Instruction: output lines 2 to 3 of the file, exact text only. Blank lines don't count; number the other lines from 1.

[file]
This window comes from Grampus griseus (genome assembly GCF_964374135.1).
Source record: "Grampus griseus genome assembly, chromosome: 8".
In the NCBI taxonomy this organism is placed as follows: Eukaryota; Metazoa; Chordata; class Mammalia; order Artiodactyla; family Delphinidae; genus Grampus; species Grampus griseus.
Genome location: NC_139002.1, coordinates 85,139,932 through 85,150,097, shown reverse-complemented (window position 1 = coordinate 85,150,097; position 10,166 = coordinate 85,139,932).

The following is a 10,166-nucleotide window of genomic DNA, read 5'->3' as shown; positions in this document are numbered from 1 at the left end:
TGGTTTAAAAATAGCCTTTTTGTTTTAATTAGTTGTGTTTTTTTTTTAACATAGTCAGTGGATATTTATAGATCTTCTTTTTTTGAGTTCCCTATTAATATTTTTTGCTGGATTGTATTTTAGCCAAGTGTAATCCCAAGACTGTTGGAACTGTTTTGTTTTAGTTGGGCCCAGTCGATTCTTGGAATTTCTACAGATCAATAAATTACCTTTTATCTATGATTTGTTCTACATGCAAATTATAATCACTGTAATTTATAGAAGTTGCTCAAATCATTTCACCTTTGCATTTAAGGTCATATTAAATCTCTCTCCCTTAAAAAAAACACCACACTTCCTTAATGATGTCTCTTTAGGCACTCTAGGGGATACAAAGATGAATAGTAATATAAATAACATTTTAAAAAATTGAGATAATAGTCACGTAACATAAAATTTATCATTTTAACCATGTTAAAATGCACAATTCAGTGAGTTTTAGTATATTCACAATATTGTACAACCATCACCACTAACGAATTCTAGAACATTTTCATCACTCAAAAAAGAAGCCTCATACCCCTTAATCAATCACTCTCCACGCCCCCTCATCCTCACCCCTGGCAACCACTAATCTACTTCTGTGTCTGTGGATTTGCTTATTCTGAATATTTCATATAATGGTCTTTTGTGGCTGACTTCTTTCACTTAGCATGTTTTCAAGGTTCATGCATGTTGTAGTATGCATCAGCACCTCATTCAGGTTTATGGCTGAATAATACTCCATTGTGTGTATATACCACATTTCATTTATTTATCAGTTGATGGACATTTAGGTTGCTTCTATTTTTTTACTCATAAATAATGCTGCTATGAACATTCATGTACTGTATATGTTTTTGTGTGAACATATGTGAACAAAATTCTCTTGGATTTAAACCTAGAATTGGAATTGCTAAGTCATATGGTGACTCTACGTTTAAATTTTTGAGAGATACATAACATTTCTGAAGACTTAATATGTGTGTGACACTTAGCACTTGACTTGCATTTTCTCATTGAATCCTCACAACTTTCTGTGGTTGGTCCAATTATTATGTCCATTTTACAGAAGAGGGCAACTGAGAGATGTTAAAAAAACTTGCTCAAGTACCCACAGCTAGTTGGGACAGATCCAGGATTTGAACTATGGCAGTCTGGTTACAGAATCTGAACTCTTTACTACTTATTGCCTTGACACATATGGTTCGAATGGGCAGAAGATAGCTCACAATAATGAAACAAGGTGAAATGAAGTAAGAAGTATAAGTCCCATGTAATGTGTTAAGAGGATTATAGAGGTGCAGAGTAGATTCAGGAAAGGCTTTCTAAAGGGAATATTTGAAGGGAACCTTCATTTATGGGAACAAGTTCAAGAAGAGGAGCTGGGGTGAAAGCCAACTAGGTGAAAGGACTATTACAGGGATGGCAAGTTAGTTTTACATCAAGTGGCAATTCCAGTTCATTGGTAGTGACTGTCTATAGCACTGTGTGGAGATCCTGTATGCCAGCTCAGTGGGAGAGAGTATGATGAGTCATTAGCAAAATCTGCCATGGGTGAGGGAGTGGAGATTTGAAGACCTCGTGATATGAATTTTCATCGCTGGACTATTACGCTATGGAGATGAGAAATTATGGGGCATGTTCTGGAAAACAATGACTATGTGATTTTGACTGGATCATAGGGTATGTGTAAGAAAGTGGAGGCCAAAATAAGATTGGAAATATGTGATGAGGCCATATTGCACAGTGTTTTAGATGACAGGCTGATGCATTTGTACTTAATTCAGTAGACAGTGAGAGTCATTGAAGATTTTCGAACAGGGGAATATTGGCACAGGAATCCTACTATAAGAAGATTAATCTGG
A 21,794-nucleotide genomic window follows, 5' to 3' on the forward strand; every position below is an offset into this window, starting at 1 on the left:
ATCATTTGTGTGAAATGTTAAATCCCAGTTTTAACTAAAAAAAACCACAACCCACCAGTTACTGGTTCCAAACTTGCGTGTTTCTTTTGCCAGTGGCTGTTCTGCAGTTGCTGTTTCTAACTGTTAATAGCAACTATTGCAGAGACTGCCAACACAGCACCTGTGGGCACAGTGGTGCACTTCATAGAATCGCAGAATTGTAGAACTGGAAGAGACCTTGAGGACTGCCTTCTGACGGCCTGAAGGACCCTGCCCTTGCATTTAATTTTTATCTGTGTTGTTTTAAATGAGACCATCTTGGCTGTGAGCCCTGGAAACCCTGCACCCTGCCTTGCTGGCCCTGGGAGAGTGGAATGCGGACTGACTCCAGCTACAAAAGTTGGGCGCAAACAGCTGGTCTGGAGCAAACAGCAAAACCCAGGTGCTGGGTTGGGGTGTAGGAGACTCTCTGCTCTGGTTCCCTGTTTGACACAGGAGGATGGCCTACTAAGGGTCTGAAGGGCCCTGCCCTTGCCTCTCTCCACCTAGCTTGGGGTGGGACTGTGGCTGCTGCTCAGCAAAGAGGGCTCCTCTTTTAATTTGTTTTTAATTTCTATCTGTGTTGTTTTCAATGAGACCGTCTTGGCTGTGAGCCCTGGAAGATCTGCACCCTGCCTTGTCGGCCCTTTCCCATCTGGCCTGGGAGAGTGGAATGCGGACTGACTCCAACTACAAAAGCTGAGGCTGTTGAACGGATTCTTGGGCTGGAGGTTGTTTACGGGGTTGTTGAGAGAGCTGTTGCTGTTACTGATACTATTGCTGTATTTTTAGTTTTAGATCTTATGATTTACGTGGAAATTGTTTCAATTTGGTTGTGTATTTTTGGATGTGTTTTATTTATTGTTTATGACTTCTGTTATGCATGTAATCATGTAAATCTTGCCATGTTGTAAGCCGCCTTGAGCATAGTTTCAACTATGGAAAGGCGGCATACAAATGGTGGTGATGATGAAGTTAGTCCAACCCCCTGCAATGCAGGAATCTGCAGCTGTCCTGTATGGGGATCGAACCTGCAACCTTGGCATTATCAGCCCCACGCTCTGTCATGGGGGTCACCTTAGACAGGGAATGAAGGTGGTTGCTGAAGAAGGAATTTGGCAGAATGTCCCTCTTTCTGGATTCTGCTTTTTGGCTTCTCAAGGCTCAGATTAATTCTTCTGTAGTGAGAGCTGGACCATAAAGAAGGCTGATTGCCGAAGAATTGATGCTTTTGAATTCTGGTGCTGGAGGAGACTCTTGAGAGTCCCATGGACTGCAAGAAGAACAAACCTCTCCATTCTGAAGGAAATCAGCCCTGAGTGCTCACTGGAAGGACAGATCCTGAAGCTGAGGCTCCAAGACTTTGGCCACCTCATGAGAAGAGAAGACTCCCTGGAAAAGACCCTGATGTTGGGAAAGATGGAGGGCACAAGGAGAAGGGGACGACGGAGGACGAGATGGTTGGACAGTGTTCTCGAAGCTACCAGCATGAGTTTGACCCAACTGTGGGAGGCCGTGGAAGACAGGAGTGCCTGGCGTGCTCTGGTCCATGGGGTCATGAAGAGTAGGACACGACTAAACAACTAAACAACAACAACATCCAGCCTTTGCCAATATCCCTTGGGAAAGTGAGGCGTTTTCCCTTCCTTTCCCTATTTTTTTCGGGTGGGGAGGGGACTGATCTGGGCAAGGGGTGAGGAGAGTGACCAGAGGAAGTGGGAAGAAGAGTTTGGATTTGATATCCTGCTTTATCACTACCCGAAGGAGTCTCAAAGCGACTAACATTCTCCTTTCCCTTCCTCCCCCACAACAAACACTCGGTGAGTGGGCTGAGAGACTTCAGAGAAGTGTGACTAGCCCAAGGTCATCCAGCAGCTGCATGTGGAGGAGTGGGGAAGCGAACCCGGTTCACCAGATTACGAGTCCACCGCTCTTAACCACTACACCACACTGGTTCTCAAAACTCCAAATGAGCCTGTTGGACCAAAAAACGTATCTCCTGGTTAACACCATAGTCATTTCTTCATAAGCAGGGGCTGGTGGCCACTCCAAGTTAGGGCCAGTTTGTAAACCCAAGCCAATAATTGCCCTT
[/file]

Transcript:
Source record: "Grampus griseus genome assembly, chromosome: 8".
In the NCBI taxonomy this organism is placed as follows: Eukaryota; Metazoa; Chordata; class Mammalia; order Artiodactyla; family Delphinidae; genus Grampus; species Grampus griseus.